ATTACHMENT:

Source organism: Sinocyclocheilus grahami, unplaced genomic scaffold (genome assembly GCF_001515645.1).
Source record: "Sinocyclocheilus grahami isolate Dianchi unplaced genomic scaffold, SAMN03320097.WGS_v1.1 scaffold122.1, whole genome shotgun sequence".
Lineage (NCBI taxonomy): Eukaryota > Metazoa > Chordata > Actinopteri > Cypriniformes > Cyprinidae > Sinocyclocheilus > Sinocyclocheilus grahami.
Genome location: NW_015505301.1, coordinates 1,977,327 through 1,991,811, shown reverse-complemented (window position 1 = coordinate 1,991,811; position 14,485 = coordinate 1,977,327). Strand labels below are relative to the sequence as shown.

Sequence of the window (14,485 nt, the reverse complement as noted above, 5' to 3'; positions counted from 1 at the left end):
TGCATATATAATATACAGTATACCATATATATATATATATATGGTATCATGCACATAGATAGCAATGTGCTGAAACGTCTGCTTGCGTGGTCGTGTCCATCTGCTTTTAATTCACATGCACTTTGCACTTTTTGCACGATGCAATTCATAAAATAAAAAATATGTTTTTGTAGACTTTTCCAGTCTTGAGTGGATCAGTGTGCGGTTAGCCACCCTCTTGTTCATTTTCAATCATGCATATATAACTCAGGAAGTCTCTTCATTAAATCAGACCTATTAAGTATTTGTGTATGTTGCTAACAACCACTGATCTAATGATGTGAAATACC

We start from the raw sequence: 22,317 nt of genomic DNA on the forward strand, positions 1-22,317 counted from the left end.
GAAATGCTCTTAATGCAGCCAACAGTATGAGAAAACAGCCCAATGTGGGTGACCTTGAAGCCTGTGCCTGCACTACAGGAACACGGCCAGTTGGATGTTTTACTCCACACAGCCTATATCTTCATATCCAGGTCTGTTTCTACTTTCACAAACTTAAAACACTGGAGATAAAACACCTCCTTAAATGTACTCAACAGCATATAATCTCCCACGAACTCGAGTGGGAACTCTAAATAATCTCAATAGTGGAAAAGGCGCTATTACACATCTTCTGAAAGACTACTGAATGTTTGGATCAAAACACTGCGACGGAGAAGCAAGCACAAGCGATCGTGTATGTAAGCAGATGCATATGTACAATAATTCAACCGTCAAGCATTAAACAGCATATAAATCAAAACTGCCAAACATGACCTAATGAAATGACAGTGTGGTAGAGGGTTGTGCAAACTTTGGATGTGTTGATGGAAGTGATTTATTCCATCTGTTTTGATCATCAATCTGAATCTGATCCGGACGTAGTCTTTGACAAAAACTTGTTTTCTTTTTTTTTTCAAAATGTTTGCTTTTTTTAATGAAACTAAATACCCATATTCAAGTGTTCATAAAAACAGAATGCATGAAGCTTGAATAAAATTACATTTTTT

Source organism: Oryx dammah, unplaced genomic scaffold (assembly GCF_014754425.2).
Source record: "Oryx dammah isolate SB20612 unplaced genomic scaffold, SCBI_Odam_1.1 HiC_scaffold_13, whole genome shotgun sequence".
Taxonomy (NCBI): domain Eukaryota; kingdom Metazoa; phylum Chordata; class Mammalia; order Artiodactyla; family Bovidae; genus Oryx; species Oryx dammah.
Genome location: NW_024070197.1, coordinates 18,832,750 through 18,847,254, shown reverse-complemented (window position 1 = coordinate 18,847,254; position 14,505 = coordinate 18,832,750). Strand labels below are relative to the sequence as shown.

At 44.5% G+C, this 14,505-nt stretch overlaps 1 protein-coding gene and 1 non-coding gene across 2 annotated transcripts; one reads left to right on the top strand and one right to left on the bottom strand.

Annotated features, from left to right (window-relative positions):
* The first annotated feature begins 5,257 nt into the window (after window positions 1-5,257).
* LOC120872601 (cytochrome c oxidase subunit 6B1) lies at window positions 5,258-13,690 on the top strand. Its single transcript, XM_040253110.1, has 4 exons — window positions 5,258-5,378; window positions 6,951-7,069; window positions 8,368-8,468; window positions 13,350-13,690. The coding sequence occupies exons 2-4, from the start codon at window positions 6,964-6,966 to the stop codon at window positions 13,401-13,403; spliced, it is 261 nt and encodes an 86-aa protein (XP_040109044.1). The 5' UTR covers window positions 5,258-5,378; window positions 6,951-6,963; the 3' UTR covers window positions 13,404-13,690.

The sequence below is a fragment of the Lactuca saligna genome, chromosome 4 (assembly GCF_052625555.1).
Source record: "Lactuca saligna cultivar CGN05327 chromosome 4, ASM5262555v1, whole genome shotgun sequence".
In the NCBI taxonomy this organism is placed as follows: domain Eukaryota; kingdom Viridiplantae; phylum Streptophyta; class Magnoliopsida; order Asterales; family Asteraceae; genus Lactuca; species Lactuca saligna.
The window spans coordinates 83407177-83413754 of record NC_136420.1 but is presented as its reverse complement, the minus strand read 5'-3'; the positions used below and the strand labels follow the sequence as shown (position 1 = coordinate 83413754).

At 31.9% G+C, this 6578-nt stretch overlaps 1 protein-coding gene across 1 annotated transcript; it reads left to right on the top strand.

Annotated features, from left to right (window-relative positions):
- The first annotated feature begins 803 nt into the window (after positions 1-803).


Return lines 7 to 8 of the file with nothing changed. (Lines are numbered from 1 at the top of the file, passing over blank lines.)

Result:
We start from the raw sequence: 22,317 nt of genomic DNA on the forward strand, positions 1-22,317 counted from the left end.
GAAATGCTCTTAATGCAGCCAACAGTATGAGAAAACAGCCCAATGTGGGTGACCTTGAAGCCTGTGCCTGCACTACAGGAACACGGCCAGTTGGATGTTTTACTCCACACAGCCTATATCTTCATATCCAGGTCTGTTTCTACTTTCACAAACTTAAAACACTGGAGATAAAACACCTCCTTAAATGTACTCAACAGCATATAATCTCCCACGAACTCGAGTGGGAACTCTAAATAATCTCAATAGTGGAAAAGGCGCTATTACACATCTTCTGAAAGACTACTGAATGTTTGGATCAAAACACTGCGACGGAGAAGCAAGCACAAGCGATCGTGTATGTAAGCAGATGCATATGTACAATAATTCAACCGTCAAGCATTAAACAGCATATAAATCAAAACTGCCAAACATGACCTAATGAAATGACAGTGTGGTAGAGGGTTGTGCAAACTTTGGATGTGTTGATGGAAGTGATTTATTCCATCTGTTTTGATCATCAATCTGAATCTGATCCGGACGTAGTCTTTGACAAAAACTTGTTTTCTTTTTTTTTTCAAAATGTTTGCTTTTTTTAATGAAACTAAATACCCATATTCAAGTGTTCATAAAAACAGAATGCATGAAGCTTGAATAAAATTACATTTTTT